I mentioned that I went out the other day to photograph insects at two of the local parks. It was a beautiful day to be out, but not so great for taking photos because of a constant breeze. I was hoping to find some colorful butterflies, but other than a few impossible skippers, the butterfly of the day was the cabbage white. They were everywhere, thick as thieves! The red clover and thistle seemed to be a favorite at one park, whereas the herb garden, and specifically the lavender patch, was the hot spot at the botanical park. I’d forgotten how well these butterflies like lavender since I don’t have it growing in my own garden any longer.
Anyway, while checking the pond edge for dragonflies, I came across this group of cabbage whites puddling along a damp place in the path. I’ve seen photos of swallowtails doing this – Larry has posted a few on his blog – but I’d never seen it for myself. I read tonight that it’s usually the males that do this as the minerals they collect from the soil or manure or whatever is thought to increase their breeding success.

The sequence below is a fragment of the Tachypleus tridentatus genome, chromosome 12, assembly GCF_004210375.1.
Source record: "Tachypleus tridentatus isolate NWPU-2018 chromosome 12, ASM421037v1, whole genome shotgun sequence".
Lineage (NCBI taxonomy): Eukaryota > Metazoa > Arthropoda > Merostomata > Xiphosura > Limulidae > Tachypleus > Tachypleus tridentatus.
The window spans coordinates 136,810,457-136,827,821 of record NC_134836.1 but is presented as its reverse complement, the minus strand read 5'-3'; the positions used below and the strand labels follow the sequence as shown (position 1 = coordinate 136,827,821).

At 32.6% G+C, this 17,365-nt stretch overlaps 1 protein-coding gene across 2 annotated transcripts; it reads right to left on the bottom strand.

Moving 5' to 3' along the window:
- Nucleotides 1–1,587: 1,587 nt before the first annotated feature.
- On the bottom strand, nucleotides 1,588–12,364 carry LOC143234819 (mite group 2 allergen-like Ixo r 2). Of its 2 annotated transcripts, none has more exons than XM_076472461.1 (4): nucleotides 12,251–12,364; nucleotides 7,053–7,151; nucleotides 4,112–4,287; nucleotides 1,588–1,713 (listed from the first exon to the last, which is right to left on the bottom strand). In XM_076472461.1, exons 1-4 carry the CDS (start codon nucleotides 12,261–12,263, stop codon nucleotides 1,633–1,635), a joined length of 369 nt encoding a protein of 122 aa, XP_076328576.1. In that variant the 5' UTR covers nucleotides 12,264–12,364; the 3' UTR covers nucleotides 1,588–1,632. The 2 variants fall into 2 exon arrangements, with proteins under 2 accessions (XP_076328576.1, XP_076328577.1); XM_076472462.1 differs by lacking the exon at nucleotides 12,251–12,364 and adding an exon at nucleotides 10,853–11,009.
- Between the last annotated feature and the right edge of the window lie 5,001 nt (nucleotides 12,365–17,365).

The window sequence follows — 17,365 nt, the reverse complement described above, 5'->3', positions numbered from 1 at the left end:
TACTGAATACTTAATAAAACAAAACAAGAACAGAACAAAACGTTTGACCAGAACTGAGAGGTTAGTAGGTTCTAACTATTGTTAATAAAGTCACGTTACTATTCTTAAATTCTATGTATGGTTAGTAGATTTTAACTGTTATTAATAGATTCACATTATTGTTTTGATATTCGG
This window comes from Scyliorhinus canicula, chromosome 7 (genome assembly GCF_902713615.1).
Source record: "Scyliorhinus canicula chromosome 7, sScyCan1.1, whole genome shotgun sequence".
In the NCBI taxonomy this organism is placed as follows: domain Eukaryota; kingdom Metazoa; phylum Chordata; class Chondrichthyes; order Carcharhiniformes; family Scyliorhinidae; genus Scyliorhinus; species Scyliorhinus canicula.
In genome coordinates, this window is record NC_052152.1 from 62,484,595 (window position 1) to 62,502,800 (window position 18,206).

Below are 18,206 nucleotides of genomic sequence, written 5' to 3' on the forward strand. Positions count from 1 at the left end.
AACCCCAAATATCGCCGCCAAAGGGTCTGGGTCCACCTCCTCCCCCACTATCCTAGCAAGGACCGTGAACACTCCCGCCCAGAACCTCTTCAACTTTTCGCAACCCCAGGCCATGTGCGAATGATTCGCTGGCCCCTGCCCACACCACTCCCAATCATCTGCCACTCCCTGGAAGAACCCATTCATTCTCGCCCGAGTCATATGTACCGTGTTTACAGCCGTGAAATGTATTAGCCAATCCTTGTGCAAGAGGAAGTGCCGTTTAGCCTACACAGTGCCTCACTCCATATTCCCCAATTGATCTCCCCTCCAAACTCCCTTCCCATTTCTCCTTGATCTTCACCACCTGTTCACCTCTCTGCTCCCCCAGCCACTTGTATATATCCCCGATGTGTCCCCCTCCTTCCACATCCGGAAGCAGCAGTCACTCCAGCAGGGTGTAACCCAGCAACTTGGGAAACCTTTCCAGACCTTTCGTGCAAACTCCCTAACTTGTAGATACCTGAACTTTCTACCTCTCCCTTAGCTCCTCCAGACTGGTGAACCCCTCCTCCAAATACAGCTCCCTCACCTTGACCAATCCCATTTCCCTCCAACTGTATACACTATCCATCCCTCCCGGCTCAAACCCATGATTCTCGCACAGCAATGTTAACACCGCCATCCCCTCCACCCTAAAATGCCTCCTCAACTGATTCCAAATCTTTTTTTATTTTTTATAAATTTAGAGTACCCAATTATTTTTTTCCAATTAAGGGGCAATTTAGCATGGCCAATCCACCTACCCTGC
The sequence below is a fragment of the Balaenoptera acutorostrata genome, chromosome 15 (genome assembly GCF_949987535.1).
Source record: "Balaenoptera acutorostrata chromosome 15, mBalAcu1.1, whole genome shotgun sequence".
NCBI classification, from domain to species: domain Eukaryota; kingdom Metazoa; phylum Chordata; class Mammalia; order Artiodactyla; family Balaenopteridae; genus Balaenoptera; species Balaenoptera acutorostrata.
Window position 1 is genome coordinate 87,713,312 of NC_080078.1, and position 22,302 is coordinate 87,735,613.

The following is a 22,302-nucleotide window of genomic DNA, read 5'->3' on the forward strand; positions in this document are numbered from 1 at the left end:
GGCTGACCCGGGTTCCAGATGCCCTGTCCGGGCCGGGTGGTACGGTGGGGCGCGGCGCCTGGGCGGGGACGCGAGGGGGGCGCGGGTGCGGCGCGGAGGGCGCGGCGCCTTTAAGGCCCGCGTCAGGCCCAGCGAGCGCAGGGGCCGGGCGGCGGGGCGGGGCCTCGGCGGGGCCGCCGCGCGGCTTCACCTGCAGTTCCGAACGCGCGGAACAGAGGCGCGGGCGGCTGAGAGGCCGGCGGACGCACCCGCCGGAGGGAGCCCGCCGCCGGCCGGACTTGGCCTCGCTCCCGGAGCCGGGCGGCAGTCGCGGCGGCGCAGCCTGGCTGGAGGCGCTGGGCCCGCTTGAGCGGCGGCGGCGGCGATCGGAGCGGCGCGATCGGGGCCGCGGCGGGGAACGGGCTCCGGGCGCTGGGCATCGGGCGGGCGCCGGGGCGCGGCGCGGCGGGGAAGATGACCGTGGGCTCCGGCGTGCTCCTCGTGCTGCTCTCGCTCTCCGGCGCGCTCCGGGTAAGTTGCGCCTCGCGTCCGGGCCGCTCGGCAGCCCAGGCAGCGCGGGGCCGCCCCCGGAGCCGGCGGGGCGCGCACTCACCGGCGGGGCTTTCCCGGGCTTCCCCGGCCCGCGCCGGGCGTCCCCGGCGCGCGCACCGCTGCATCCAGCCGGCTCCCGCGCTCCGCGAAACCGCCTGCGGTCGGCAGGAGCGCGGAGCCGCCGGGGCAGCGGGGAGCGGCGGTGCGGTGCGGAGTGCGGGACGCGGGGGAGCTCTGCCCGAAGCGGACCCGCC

There’s been very little butterfly activity in my own garden so far this season. The swamp milkweed is blooming and I saw my first monarch this past weekend. I’ve been checking the plants for eggs or caterpillars, but haven’t found any. There are lots of aphids and a few milkweed beetles making their living out there, though. The black swallowtail caterpillars that I posted about last week grew very fat and disappeared – I have my eyes out for a cocoon, but don’t have much hope of ever finding them.